4 10003 New Castle Delaware 10 003 10003 10 3 1 4.228385 16.480294 0.256106 0.329678 0.365830 0.332703 12.035714 10.7 15.169480 16.380903 <pysal.cg.shapes.Polygon object at 0x7fc549565…

5 rows × 70 columns

In [7]:
data = df[‘HR60’].values

In [8]:
classifier = ps.Quantiles(data)

In [9]:
classifier

Out[9]:
                Quantiles

Lower            Upper              Count
=========================================
x[i] <=  2.497               283
2.497 < x[i] <=  5.104               282
5.104 < x[i] <=  7.621               282
7.621 < x[i] <= 10.981               282
10.981 < x[i] <= 92.937               283

Once estimated, the user can reclassify based on the same API as the constructor:

In [10]:
classifier(k=3)

Out[10]:
                Quantiles

Lower            Upper              Count
=========================================
x[i] <=  4.265               471
4.265 < x[i] <=  8.679               470
8.679 < x[i] <= 92.937               471

In [11]:
classifier(k=9)

Out[11]:
                Quantiles

Lower            Upper              Count
=========================================
x[i] <=  0.000               180
0.000 < x[i] <=  2.836               134
2.836 < x[i] <=  4.265               157
4.265 < x[i] <=  5.628               157
5.628 < x[i] <=  7.137               156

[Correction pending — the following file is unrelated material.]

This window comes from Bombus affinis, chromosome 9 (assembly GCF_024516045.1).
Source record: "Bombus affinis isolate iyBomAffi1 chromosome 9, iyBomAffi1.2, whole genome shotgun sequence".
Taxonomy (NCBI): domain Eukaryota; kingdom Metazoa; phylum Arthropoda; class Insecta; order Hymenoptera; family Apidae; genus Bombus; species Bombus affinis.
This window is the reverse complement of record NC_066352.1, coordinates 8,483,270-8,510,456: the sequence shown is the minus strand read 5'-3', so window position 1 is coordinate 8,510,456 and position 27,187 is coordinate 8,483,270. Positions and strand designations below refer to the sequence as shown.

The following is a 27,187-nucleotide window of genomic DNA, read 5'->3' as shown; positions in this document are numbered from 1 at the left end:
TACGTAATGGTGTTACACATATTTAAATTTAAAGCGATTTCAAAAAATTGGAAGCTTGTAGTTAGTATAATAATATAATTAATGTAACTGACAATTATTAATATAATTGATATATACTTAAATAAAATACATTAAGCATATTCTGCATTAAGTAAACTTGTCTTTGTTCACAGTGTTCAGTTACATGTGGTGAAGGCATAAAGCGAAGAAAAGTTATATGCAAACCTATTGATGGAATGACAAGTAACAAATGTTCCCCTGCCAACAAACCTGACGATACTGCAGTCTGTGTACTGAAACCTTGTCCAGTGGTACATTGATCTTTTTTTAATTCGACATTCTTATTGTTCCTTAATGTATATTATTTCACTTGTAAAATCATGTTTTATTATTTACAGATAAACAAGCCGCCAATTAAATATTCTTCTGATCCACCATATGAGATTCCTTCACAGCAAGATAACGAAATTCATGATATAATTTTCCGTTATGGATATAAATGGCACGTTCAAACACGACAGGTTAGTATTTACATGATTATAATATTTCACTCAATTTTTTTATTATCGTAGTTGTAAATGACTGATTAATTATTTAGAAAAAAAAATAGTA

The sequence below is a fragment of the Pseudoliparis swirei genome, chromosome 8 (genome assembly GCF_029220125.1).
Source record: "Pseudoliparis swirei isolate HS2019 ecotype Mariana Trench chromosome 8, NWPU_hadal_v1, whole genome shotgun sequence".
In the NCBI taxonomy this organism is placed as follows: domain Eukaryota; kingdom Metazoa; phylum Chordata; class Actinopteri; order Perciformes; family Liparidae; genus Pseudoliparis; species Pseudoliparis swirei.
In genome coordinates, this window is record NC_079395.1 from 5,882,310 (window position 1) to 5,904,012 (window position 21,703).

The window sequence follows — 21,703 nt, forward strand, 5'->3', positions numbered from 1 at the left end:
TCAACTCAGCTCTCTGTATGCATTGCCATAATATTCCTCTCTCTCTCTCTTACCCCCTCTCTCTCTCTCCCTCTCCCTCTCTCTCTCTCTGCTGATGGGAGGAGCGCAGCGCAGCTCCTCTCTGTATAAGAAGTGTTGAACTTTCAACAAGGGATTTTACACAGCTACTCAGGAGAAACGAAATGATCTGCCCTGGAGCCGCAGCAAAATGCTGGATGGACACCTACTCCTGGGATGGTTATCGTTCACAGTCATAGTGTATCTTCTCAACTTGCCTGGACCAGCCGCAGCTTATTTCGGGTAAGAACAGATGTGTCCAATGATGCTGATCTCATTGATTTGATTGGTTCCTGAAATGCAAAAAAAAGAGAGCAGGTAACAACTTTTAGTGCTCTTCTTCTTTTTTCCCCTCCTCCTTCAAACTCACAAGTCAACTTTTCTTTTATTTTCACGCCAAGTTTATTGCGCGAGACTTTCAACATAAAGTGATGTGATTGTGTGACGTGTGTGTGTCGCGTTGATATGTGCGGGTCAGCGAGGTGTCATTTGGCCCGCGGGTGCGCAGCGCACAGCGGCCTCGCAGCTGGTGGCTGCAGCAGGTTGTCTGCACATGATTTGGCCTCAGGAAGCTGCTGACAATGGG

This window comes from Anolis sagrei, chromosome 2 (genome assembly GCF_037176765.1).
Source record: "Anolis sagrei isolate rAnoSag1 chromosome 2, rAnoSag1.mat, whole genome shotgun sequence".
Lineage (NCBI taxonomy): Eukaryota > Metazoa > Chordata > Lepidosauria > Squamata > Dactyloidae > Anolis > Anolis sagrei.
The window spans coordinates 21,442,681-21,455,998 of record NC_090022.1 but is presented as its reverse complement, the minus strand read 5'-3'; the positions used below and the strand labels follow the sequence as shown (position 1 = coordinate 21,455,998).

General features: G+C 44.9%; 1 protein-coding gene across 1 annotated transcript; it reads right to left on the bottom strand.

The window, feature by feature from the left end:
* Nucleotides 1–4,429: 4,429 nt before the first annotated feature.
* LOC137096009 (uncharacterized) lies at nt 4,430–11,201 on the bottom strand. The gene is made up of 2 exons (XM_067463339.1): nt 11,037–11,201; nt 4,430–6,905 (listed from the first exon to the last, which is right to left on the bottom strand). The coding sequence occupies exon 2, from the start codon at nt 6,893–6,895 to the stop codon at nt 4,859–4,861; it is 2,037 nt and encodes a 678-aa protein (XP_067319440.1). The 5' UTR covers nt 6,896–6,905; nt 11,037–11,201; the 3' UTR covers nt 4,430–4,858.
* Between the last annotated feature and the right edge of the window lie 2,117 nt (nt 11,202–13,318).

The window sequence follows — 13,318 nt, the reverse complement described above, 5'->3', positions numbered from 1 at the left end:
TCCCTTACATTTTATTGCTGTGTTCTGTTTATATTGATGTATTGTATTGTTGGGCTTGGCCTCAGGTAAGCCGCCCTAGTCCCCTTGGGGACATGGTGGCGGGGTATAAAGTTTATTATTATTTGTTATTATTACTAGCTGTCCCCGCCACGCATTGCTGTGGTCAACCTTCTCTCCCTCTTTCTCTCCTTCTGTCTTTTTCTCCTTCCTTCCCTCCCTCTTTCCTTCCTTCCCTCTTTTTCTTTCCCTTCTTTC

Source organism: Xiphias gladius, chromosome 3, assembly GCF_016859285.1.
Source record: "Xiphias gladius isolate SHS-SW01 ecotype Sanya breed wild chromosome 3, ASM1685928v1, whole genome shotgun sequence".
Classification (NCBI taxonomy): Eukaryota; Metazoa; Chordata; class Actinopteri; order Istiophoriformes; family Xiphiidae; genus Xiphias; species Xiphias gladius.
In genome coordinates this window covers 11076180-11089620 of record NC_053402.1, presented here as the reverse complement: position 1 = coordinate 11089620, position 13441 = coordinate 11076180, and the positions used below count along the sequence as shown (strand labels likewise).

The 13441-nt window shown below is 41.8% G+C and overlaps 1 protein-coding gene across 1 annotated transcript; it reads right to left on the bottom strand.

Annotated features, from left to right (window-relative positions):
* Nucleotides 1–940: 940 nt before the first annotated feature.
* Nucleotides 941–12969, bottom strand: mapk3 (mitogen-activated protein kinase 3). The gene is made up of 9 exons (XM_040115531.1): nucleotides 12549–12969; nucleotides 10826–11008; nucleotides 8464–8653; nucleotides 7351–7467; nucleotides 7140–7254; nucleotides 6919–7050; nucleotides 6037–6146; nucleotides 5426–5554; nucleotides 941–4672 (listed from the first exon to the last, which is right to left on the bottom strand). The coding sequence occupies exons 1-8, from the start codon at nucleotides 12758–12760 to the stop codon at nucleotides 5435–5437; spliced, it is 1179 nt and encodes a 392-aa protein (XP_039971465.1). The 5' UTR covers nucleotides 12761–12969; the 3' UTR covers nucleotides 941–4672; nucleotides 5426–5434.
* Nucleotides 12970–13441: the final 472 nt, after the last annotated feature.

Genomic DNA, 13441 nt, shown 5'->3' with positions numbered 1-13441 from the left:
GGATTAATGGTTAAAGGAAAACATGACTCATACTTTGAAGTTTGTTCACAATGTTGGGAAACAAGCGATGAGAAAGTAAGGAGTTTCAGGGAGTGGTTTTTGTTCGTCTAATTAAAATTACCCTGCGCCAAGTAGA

7.137 < x[i] <=  8.679               157
8.679 < x[i] <= 10.600               157
10.600 < x[i] <= 13.924               157
13.924 < x[i] <= 92.937               157

It doesn’t mutate the object unless inplace is provided and is true:

In [13]:
classifier

Out[13]:
                Quantiles

Lower            Upper              Count
=========================================
x[i] <=  2.497               283
2.497 < x[i] <=  5.104               282
5.104 < x[i] <=  7.621               282
7.621 < x[i] <= 10.981               282
10.981 < x[i] <= 92.937               283

In [14]:
classifier(k=6, inplace=True)

In [15]:
classifier

Out[15]:
                Quantiles

Lower            Upper              Count
=========================================
x[i] <=  1.993               236
1.993 < x[i] <=  4.265               235
4.265 < x[i] <=  6.245               235
6.245 < x[i] <=  8.679               235
8.679 < x[i] <= 11.850               235
11.850 < x[i] <= 92.937               236

This also enables users to add new data to the classifier.

Now, I bet there are better updating equations for the different classifiers than reestimating the entire classifier, like there are for running median problems. I anticipated extending this work with more sophisticated updaters than just reclassifying the entire set. This is why I split the call method from what really does the updating: